Policy on Acute Pediatric Dental Pain Management


The American Academy of Pediatric Dentistry (AAPD) recognizes that children vary greatly in their cognitive and emotional development, medical conditions, and responses to pain and interventions. Infants, children, adolescents, and those with special health care needs can and do experience pain, and the majority of pain in the dental setting can be prevented or substantially relieved. The AAPD further recognizes that there are many therapeutics available to treat pain with varying dosages and/or regimens. Recent concerns have developed about toxicities associated with codeine.


This policy was developed by the Council on Clinical Affairs and adopted in 2012. This document is an update of the previous version and is based on a review of current dental and medical literature pertaining to pediatric pain management including a search with PubMed®/MEDLINE using the terms: pediatric dental pain management, pediatric pain management, pediatric postoperative pain management, pediatric analgesic overdose; fields: all; limits: within the last ten years, humans, all children zero to 18 years, English, clinical trials, and literature reviews. The search returned 3,388 articles. The reviewers agreed upon the inclusion of 12 new documents that met the defined criteria. Nine additional documents were retained from the previous version of the policy for historical purposes. When data did not appear sufficient or were inconclusive, information included in this police was based upon expert and/or consensus opinion by experienced researchers and clinicians.


Pain assessment is an integral component of the dental history and comprehensive evaluation. When symptoms or signs of orofacial/dental pain are evident, a detailed pain assessment should be conducted and documented in the patient’s record. This assessment helps the dentist to derive a clinical diagnosis, develop a prioritized treatment plan, and better estimate analgesic requirements for the patient.

Pain is difficult to measure due to its subjectivity, especially in children,1,2 and often relies on the report of parents. There are several pain scale indicators that can be used with children, including the FACES pain scale and the Wong-Baker FACES scale.1,2 The method of assessing pain selected by the practitioner must accurately reflect pain intensity. Pain experienced by children with special health care needs or developmental disabilities is more challenging to assess accurately and may require utilization of scales that rely on observations such as vocalization, facial expressions, and body movements.3-5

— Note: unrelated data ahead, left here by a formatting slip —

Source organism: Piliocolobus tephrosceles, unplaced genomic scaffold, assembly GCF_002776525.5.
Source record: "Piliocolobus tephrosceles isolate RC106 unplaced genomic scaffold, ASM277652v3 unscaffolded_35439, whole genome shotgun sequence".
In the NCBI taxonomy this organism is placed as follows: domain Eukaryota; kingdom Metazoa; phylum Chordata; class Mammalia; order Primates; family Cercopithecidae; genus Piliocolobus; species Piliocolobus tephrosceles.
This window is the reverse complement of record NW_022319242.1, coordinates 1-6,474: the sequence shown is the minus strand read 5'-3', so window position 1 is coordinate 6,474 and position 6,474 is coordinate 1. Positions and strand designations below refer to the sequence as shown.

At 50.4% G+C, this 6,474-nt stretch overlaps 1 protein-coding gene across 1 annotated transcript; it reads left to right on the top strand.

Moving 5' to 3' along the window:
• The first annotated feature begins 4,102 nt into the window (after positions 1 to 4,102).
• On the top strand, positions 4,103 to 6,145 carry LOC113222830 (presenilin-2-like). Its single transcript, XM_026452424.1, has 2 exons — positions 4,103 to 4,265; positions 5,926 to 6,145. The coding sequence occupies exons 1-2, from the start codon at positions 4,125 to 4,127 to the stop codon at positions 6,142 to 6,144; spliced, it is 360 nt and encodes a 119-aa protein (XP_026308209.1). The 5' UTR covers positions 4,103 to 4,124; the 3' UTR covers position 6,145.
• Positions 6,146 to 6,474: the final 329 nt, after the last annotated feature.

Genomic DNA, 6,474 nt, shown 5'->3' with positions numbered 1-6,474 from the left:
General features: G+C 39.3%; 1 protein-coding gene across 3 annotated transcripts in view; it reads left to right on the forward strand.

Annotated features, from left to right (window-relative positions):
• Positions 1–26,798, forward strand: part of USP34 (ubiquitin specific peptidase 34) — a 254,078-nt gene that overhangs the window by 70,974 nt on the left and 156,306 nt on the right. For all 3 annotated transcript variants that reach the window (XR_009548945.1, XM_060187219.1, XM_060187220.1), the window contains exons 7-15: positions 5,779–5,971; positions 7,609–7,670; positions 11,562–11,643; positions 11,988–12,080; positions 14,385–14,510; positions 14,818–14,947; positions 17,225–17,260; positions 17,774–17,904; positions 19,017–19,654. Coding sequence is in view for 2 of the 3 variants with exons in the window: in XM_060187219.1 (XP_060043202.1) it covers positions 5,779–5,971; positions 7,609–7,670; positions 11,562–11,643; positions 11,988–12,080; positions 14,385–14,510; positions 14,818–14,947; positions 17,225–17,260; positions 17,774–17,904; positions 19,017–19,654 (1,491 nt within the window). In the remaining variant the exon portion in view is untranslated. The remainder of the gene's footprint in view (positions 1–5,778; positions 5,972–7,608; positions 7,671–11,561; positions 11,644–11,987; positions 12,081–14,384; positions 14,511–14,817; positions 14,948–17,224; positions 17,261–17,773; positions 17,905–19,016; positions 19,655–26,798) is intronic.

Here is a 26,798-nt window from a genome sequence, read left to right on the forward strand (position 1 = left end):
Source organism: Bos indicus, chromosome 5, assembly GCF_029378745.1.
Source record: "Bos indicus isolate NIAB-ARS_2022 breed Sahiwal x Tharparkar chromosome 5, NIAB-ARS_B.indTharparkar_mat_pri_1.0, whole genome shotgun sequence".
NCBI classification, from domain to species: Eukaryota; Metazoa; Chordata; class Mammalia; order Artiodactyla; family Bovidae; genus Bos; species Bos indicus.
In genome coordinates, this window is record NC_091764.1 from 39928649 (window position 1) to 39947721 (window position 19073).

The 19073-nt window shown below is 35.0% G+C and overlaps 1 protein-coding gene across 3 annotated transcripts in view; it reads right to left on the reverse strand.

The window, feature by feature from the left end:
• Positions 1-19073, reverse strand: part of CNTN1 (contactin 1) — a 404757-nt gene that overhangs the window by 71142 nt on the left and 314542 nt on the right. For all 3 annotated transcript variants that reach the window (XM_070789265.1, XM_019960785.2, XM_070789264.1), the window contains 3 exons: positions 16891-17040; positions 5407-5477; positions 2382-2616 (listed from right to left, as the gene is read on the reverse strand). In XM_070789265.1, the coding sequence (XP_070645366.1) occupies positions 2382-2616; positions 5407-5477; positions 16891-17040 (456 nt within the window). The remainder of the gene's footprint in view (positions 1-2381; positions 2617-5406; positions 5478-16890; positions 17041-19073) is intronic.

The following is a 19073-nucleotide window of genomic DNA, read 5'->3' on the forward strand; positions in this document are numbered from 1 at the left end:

In addition to documenting pain severity, it is important to assess pain onset, pattern, location, and quality; aggravating and relieving factors; previous treatment and its effect; and barriers to assessment.6 When assessing pain in a child, the patient’s psychological status should be considered. The dentist also should account for the intensity and duration of pain that may be perceived from a given dental procedure.7,8 Pain management may range from non-pharmacologic modalities to pharmacological treatment. Nonpharmacologic therapy includes maintaining a calm environment, encouraging deep breathing, and employing guided imagery, distraction, play therapy, and tell-show-do.9 Pharmacologic therapy may consist of administration of topical and local anesthesia, analgesic medications, and/or mild, moderate, or deep sedation regimens.9,10

The extent of treatment affects post-operative pain. It has been reported that 95 percent of children undergoing full mouth dental rehabilitation, regardless of extent of treatment, report pain of moderate intensity.8 Pain scores usually are highest immediately postoperatively while the patient is in the post-anesthesia recovery unit.8 Due to analgesics and/or local anesthetics administered intra-operatively during dental rehabilitation, some patients may be delayed in their pain response and report greater intensity of pain at home following the procedures. Patients who had extractions, as well as those who had 12 or more dental procedures, were more likely to experience pain at home.8

The selection of an appropriate analgesic depends on the individual patient, the extent of treatment, the duration of the procedure, psychological factors, and the patient’s medical history. Physiologic factors such as bleeding disorders, liver problems, and kidney problems should be given particular attention since some analgesics may promote bleeding.11 If moderate to severe pain is considered likely, an analgesic should be administered on a regular schedule during the first 36 to 48 hours to create stable plasma levels of analgesics and decrease the chance of breakthrough pain.11,12